Donald Trump could soon face impeachment proceedings for the second time in his single-term presidency, with Democrats in the US House of Representatives seeking to oust the “unhinged” president after his supporters stormed the US Capitol on Wednesday.
On Monday, Democrats will introduce legislation seeking to impeach the president, California Rep. Ted Lieu confirmed on Saturday. But House Majority Whip Jim Clyburn said the articles of impeachment might wait until after Joe Biden becomes president before they’re passed on to the Senate.
House Speaker Nancy Pelosi has said she hopes Mr Trump will resign from his role before Democrats are forced to act. In the meantime, she has pushed for the “unhinged president” to be stripped of access to the US’s nuclear codes.
Meanwhile, a number of pro-Trump rioters have been arrested and charged over their roles in Wednesday’s deadly siege of the US Capitol. Among them is Jacob Anthony Chansley, known as Jake Angeli, a prominent pusher of the baseless conspiracy theory QAnon. Also known as the "QAnon Shaman", Mr Chansley was taken into custody on charges including violent entry and disorderly conduct.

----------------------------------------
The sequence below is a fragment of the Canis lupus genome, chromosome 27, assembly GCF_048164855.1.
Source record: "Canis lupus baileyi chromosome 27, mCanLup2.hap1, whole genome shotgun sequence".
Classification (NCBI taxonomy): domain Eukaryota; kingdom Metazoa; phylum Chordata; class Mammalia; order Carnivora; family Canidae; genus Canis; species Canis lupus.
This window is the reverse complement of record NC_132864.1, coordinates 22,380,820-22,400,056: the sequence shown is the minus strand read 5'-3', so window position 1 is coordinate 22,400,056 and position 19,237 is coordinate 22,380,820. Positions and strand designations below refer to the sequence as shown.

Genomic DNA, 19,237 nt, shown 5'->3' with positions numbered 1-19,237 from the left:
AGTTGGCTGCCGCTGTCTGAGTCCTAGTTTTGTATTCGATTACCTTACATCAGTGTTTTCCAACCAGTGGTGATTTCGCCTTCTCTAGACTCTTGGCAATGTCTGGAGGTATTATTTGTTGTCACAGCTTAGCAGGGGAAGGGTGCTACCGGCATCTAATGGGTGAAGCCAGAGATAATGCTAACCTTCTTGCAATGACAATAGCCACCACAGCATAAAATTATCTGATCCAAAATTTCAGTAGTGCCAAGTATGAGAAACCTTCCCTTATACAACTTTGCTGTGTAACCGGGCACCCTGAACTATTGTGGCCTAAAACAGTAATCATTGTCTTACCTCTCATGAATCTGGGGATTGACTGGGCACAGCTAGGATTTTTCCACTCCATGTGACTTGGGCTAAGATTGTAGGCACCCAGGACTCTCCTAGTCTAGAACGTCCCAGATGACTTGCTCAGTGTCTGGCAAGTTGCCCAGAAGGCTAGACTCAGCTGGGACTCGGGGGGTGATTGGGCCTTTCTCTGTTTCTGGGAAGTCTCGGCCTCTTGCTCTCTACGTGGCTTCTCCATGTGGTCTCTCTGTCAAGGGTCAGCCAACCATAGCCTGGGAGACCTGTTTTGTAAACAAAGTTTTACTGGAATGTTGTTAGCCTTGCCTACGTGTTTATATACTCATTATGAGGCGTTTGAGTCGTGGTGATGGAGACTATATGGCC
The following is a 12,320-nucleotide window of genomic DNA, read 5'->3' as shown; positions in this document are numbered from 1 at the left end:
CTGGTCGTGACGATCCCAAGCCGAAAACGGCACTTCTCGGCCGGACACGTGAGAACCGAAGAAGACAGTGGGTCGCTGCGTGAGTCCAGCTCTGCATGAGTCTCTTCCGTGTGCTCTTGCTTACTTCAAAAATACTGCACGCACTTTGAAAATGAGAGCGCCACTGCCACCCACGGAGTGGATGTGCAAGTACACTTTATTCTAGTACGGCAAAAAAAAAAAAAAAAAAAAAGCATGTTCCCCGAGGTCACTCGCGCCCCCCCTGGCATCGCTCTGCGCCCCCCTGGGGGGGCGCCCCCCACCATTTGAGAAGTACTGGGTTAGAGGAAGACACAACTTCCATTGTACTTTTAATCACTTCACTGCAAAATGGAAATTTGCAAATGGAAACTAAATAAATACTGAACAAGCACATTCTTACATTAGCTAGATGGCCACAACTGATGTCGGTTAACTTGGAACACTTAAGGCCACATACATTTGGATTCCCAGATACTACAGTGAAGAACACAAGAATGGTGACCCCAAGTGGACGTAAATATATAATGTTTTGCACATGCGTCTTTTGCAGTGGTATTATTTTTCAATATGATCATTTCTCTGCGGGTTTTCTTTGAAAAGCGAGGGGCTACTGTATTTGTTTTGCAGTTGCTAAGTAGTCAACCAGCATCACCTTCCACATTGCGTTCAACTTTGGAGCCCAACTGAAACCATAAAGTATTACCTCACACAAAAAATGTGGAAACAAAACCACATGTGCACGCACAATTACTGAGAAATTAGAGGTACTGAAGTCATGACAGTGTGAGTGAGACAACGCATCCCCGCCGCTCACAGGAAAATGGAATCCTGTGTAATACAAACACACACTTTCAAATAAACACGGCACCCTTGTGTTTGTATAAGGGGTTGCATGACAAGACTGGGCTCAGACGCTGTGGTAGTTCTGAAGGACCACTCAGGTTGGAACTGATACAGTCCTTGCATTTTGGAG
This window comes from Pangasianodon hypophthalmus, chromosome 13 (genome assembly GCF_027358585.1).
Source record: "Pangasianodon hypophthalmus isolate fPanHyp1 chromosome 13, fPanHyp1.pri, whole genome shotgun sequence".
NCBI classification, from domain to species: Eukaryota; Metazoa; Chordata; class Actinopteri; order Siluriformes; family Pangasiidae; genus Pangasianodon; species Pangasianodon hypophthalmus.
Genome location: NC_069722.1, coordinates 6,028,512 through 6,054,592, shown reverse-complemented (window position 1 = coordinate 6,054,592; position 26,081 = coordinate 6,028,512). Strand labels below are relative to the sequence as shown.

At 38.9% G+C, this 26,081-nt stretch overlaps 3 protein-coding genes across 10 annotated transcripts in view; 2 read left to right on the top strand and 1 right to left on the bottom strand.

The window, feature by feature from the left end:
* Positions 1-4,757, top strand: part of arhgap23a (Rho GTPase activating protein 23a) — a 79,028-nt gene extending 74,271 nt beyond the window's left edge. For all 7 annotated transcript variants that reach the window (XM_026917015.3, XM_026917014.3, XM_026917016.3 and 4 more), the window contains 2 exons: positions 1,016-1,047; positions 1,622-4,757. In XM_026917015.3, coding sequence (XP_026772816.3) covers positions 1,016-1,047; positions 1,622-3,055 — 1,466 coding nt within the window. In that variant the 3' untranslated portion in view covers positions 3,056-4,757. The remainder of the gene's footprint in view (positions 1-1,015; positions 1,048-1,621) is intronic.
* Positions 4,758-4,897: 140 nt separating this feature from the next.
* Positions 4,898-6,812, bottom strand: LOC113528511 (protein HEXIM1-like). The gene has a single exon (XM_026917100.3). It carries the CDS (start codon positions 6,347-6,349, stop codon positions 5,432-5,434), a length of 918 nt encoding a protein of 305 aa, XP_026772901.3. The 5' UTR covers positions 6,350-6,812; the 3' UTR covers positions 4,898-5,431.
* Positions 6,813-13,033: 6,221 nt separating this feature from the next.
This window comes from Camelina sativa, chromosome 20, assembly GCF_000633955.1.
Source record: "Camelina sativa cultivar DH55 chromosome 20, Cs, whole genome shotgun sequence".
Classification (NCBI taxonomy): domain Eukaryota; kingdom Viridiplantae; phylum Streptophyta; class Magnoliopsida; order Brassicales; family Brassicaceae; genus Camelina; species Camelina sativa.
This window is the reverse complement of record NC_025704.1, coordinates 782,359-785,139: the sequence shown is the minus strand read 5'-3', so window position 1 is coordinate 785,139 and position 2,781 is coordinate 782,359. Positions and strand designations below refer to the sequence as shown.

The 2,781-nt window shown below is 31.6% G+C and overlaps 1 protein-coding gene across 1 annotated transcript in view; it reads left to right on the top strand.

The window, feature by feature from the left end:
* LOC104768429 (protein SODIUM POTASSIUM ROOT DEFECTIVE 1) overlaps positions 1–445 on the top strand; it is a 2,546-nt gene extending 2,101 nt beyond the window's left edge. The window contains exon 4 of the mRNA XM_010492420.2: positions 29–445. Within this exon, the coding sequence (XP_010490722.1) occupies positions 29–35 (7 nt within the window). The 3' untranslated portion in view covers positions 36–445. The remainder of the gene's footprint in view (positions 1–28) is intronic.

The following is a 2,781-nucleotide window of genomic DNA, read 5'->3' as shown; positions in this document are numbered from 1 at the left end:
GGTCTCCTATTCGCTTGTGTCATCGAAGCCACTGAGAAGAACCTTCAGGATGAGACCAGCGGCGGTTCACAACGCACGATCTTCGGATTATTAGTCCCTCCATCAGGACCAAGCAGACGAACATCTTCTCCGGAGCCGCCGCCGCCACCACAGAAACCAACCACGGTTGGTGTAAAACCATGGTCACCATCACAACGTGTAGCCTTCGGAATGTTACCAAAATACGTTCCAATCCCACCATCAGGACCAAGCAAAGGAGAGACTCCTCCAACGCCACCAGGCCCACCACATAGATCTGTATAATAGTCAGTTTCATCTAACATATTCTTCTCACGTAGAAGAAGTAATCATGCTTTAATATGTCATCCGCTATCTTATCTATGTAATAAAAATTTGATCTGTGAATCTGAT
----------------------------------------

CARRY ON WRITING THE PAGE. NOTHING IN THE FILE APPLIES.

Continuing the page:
The White House finally lowered its flags to half-staff on Sunday afternoon, a move controlled by the president, days after it was announced a police officer died during the Wednesday riots. Mr Trump has offered no condolences or a public statement about Capitol Police officer Brian Sicknick.
On Sunday, it was also revealed that second police officer who was at the US Capitol on Wednesday has died. Officer Howard Liebengood died by suicide, a police union confirmed.
Mr Trump remained out of the public eye throughout the day on Sunday except to issue his proclamation in the afternoon to lower the flags to half-staff. The White House press office revealed he would be travelling to Alamo, Texas, on Tuesday to check out the border wall. This would likely be one of the president’s last events before leaving office.
Biden pleased Trump plans to skip inauguration as Pence set to attend
President-elect Joe Biden has said he was pleased to hear Donald Trump will not be attending his inauguration later this month as the outgoing president faces call to resign or face impeachment over the Capitol riot carried out by his supporters on Wednesday.
Mr Biden said the outgoing chief executive’s decision "one of the few things he and I have ever agreed on.
It's a good thing — him not showing up,” he said on Friday.
Since then, Reuters has reported that Vice President Mike Pence is expected to be in attendance.